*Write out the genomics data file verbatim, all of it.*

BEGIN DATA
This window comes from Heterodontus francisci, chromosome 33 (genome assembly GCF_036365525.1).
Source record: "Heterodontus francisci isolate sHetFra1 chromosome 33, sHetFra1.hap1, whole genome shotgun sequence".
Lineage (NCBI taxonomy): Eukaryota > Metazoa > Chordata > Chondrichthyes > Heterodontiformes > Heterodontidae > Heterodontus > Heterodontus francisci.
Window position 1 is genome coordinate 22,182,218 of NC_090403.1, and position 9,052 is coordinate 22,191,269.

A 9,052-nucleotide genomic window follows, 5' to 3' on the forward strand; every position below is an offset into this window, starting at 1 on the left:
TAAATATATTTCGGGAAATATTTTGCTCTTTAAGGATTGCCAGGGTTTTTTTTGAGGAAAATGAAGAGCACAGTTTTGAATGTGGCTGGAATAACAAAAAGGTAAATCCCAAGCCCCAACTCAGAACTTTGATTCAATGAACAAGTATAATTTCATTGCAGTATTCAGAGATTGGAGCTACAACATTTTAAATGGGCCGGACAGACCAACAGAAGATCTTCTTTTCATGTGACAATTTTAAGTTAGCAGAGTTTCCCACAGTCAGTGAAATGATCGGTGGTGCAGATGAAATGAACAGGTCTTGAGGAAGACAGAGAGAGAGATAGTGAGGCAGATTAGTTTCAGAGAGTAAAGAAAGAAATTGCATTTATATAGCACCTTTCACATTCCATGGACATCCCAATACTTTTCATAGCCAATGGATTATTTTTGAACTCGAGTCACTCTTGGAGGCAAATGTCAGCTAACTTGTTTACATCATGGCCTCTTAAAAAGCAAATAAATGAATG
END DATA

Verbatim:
This window comes from Heterodontus francisci, chromosome 33 (genome assembly GCF_036365525.1).
Source record: "Heterodontus francisci isolate sHetFra1 chromosome 33, sHetFra1.hap1, whole genome shotgun sequence".
Lineage (NCBI taxonomy): Eukaryota > Metazoa > Chordata > Chondrichthyes > Heterodontiformes > Heterodontidae > Heterodontus > Heterodontus francisci.
Window position 1 is genome coordinate 22,182,218 of NC_090403.1, and position 9,052 is coordinate 22,191,269.

A 9,052-nucleotide genomic window follows, 5' to 3' on the forward strand; every position below is an offset into this window, starting at 1 on the left:
TAAATATATTTCGGGAAATATTTTGCTCTTTAAGGATTGCCAGGGTTTTTTTTGAGGAAAATGAAGAGCACAGTTTTGAATGTGGCTGGAATAACAAAAAGGTAAATCCCAAGCCCCAACTCAGAACTTTGATTCAATGAACAAGTATAATTTCATTGCAGTATTCAGAGATTGGAGCTACAACATTTTAAATGGGCCGGACAGACCAACAGAAGATCTTCTTTTCATGTGACAATTTTAAGTTAGCAGAGTTTCCCACAGTCAGTGAAATGATCGGTGGTGCAGATGAAATGAACAGGTCTTGAGGAAGACAGAGAGAGAGATAGTGAGGCAGATTAGTTTCAGAGAGTAAAGAAAGAAATTGCATTTATATAGCACCTTTCACATTCCATGGACATCCCAATACTTTTCATAGCCAATGGATTATTTTTGAACTCGAGTCACTCTTGGAGGCAAATGTCAGCTAACTTGTTTACATCATGGCCTCTTAAAAAGCAAATAAATGAATG